Kedgwick, N.-B.
Yes, in 1837, by what the people told me and because I like to find out about all those things,is an army. They used to call them the Blue Jackets. They left Campbellton going up to the St. John River to fight for the land of the country there. They left Tide Head on the Upsalquitch River. They had two Indians with them guiding them. The first thing they know about, I would say a few weeks after they went in the woods, one of those Indians came back to Campbellton. He brought them papers for the journal of the regiment and everyone else thought that one of those days, we would find out where those people, those 800 men went because they never arrived to Saint John River. Nobody had ever heard about them where they went or how they died or whatsoever. That was curious for me and I says "well, my Lord, I've got to talk to the old timer tell me those story". "Well, they said, Maurice there was an army of 800 people. They left Campbellton. They probably had a fight with the Indian. One of them came back, bring the mail. You know what, maybe they fight, but they don't know, but they never got out of the woods". I said "where were they going?" Most of the old timer tell me they were going on the Upsalquitch River and the intent was to get the Big Twenty-Two River to go to River St. John, but since they had lost one of the Indian guide, maybe the other one, they knew no more where to go, they turned right on the Small 22 river and that's probably where they got lost. I was talking with the old timer. They always told "Maurice, they had three guns, three big guns there. Those canons there, cannons, we did find them when we were young. We sit on them bla-bla-bla-bla". I went to Saint-Arthur. I went to see some old timer. I brought them with me in the woods but then, they were, they had, let's say 20 years old, they got 90 years old now. They're trying to get the right road. Those years, there were two roads, now there's 20 roads. But they don't know where they are. We just couldn't find them. But anyway, one of those morning, a guy came to my place. He said "Maurice, I believe I got something for you". I said "what's this". He said "I went hunting, he said, about a mile from the road". He said "I found a hole about 10 feet square. There's water in there about 10 feet deep, a channel beside that, he says, 300 feet long with a bank only on one side". I said "my Lord what that could be now". I brought a small detector of metal I bought at Canadian Tire, not something expensive. In the hole, not in the big hole but in the land on 300 feet, at the beginning of that, I dig three feet deep. I found. I found a rack metal with a small bucket, but the bucket in piece there. I hope that next summer, in 2007 this summer, I'll be able to go and try to find something that would be a mark on it or let's say just as a joke, an hammer that would put the day, would be on or the crest of the army whatsoever.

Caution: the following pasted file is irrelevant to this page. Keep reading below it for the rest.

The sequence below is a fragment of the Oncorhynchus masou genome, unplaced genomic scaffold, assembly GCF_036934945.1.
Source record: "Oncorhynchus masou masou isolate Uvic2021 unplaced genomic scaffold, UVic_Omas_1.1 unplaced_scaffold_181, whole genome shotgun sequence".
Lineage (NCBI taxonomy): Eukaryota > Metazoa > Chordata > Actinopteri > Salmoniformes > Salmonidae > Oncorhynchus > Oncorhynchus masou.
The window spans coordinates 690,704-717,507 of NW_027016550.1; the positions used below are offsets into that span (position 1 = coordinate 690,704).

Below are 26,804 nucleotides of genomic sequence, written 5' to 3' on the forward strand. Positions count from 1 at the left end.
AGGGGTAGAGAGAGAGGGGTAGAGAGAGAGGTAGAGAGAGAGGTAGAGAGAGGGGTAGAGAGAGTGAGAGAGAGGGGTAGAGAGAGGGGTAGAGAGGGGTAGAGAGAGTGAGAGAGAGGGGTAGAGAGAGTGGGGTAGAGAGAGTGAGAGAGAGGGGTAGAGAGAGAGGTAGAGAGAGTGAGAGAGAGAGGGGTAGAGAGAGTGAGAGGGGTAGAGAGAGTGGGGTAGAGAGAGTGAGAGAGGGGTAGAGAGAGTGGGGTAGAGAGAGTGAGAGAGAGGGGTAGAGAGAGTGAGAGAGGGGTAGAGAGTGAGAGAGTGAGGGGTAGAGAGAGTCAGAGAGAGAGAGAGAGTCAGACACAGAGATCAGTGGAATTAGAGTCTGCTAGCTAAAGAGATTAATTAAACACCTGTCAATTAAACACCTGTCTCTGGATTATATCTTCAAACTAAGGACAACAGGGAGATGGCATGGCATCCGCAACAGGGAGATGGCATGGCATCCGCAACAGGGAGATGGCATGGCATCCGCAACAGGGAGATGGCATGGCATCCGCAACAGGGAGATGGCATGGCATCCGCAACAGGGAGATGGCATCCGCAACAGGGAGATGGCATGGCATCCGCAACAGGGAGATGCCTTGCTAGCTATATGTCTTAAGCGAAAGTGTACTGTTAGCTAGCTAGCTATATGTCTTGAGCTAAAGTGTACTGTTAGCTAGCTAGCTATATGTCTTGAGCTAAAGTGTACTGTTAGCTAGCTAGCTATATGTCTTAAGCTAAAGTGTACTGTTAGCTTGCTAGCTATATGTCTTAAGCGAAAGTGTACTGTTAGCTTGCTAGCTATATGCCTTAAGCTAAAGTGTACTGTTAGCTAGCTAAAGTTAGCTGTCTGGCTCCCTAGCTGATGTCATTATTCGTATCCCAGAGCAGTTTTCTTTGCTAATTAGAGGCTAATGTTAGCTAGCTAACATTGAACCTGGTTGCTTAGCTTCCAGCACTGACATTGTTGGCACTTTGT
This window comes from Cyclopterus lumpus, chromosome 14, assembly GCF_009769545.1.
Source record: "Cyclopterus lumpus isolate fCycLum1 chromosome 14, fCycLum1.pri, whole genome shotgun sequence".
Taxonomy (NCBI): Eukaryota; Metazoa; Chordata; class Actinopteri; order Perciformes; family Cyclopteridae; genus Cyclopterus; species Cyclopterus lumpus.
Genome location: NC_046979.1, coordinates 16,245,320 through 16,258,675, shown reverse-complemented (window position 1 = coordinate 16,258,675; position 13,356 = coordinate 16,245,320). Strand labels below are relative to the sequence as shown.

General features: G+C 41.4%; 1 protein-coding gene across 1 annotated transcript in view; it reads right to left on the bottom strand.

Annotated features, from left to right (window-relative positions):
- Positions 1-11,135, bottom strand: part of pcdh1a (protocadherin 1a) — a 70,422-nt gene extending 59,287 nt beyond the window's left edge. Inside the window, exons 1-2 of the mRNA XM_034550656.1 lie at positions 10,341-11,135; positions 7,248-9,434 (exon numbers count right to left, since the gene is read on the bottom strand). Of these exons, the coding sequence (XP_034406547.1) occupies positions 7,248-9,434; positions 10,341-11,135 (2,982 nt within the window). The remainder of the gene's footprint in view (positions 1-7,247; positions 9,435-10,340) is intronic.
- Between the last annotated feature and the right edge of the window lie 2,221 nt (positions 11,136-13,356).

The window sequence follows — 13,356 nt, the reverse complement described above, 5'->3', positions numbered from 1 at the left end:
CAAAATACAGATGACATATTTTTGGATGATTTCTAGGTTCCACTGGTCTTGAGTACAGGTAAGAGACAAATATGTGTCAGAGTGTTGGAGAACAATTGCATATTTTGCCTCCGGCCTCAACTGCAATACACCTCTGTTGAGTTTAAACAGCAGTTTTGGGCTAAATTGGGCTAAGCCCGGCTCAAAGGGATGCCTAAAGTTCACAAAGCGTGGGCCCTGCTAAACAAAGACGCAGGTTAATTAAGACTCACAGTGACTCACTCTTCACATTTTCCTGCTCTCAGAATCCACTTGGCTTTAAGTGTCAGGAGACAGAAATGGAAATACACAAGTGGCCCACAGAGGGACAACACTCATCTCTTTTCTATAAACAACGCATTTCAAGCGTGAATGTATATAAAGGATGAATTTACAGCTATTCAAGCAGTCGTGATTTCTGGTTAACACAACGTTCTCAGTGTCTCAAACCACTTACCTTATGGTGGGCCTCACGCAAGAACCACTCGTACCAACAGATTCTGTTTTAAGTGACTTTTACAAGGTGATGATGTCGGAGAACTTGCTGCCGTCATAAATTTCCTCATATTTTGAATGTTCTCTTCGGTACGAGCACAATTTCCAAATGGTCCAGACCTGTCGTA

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Titre : Kedgwick, N.-B.
Description : Maurice Babineau parle de l'Armée bleue, partie de Campbellton durant les années 1830, et de sa fascination pour les canons.
Sujets : villages
Source : Connections Productions
Langue : anglais
Date : 2007-03-06
Créateur : Connections Productions
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